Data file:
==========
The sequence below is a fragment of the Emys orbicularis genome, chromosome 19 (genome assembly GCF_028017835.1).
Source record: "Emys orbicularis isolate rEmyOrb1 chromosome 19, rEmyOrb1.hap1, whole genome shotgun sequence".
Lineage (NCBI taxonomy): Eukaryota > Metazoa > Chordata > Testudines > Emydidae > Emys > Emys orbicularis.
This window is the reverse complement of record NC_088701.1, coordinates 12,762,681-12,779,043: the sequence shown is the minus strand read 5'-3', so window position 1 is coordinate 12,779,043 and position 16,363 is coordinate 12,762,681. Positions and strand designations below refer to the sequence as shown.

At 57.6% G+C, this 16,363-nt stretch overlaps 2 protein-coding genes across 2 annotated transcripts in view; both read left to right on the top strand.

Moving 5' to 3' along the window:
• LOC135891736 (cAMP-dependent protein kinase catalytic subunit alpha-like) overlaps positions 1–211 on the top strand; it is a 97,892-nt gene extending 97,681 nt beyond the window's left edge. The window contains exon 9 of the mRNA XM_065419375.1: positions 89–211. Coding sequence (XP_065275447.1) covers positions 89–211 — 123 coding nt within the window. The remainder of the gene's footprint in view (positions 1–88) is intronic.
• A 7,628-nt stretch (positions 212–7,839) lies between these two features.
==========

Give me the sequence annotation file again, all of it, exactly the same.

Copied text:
The sequence below is a fragment of the Emys orbicularis genome, chromosome 19 (genome assembly GCF_028017835.1).
Source record: "Emys orbicularis isolate rEmyOrb1 chromosome 19, rEmyOrb1.hap1, whole genome shotgun sequence".
Lineage (NCBI taxonomy): Eukaryota > Metazoa > Chordata > Testudines > Emydidae > Emys > Emys orbicularis.
This window is the reverse complement of record NC_088701.1, coordinates 12,762,681-12,779,043: the sequence shown is the minus strand read 5'-3', so window position 1 is coordinate 12,779,043 and position 16,363 is coordinate 12,762,681. Positions and strand designations below refer to the sequence as shown.

At 57.6% G+C, this 16,363-nt stretch overlaps 2 protein-coding genes across 2 annotated transcripts in view; both read left to right on the top strand.

Moving 5' to 3' along the window:
• LOC135891736 (cAMP-dependent protein kinase catalytic subunit alpha-like) overlaps positions 1–211 on the top strand; it is a 97,892-nt gene extending 97,681 nt beyond the window's left edge. The window contains exon 9 of the mRNA XM_065419375.1: positions 89–211. Coding sequence (XP_065275447.1) covers positions 89–211 — 123 coding nt within the window. The remainder of the gene's footprint in view (positions 1–88) is intronic.
• A 7,628-nt stretch (positions 212–7,839) lies between these two features.